In a blog post today, Federal Communications Comission (FCC) Chairman Tom Wheeler announced that the FCC will take action to curb anti-competitive actions by broadcasters that raise costs for TV viewers.
Today, Public Knowledge filed a Petition for Declaratory Ruling to ask the Federal Communications Commission to declare that phone carriers are running afoul of the Communications Act when they share customers’ call logs with third parties, even if they first purge those call logs of certain personal details such as names and phone numbers. The Communications Act severely restricts how carriers may use or sell sensitive information known as customer proprietary network information (CPNI) and it's important that the FCC acknowledge and take steps to stop this from happening in the future.
Breaking down the two completely opposing sides of Intellectual Ventures and showing once again that we need patent reform.
What is Intellectual Ventures? The stories have been so divergent that people might as well be talking about two different companies.
Intellectual Ventures describes themselves as an “invention capital company.” On their website they write, “Like a venture capitalist, part of our business is focused on funding the creation of new ideas.” Why? “We believe that ideas are valuable. We’re creating a market where patents have value.”
Journalists, the tech community, and stakeholders feel otherwise. As Mike Masnick said while summing up an article by Jeff Roberts from GigaOm, “Intellectual Ventures’ entire business is focused on screwing over innovators by charging them an often-substantial tax by bundling together tens of thousands of broad patents.”
So, how can we explain these two completely opposing views of one company? It really boils down to a major ideological difference in what patents mean to society.
Last week Public Knowledge hosted the second 3D/DC event on Capitol Hill. More than 20 representatives from the 3D printing community came to Capitol Hill to showcase the innovation taking place in their field.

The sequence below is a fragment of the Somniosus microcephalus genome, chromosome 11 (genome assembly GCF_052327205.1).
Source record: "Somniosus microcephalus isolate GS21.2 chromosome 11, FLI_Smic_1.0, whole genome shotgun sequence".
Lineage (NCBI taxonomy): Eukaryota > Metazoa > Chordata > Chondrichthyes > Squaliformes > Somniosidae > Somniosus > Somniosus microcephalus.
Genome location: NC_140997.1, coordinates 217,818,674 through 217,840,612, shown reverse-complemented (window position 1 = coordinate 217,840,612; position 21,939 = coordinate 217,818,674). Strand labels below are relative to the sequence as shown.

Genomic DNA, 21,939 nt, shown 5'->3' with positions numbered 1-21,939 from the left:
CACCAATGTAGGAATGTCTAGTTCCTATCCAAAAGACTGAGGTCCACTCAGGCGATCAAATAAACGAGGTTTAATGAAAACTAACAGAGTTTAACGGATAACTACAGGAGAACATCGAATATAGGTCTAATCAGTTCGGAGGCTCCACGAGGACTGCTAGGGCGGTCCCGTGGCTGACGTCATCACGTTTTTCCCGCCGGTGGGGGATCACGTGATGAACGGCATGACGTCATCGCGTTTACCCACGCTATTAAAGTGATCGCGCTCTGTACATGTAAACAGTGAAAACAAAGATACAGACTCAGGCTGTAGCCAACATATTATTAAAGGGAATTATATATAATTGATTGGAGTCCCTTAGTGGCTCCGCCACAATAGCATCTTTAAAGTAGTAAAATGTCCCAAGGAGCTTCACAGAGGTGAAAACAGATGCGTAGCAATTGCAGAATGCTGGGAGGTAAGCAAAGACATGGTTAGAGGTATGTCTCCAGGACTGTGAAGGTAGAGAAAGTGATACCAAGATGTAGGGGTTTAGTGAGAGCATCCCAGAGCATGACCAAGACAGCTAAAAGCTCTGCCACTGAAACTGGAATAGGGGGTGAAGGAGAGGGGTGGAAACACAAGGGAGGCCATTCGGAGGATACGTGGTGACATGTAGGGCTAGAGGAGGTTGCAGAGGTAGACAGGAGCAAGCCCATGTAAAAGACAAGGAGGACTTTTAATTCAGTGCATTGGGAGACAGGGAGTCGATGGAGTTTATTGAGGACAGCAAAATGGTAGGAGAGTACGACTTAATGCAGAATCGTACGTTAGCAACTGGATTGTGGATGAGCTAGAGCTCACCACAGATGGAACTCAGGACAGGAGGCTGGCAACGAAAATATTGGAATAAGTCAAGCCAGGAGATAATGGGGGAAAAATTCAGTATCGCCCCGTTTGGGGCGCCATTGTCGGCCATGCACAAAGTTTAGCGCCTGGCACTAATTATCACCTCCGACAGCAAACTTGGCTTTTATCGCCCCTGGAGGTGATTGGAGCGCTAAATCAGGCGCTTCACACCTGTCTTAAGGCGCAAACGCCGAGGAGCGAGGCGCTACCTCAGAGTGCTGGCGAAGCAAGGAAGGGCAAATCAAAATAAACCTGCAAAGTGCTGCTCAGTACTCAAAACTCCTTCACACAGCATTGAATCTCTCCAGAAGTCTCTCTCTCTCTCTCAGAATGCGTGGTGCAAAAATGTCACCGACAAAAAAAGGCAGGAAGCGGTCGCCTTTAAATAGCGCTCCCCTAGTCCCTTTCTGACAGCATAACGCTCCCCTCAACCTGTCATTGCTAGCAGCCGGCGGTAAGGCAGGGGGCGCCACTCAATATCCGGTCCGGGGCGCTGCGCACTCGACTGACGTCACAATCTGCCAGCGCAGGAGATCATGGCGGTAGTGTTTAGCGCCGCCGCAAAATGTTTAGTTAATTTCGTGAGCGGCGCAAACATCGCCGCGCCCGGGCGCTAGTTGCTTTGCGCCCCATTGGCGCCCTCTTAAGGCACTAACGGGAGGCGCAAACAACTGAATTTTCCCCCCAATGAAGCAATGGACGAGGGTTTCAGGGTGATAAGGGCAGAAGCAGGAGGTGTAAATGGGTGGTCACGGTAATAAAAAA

Members of Congress, staffers, enthusiasts and people walking by the Rayburn House Office Building came in to see 3D printing in action. Some of them for the first time. There were so many printers and exhibitors there that it was easy for every participant to find something they were intersted in. This event showed that 3D printing wasn't just about making toys out of Lego plastic. This event showed people how bright the future of printing could be. Printing is becomming an educational tool and soemthing that other fields are starting to take advantage of. Allowing the participants to see the scale and scope of 3D printing.
February 26th marked the first Public Knowledge Symposium on Capitol Hill. The event was an opportunity for policy makers to hear from and exchange ideas with experts from many fields including data caps, online video, copyright and first sale.
The data cap panel began with the question of how online video has become the next big thing for the Internet. John Vezina, Political Director for the Writers Guild of America, threw around the word ‘binge viewer’ when he described the way people watch their favorite shows like House of Cards or the Lizzie Bennett Diaries. He also spoke about how the Internet gives writers an opportunity to reach niche audiences without going through gatekeepers.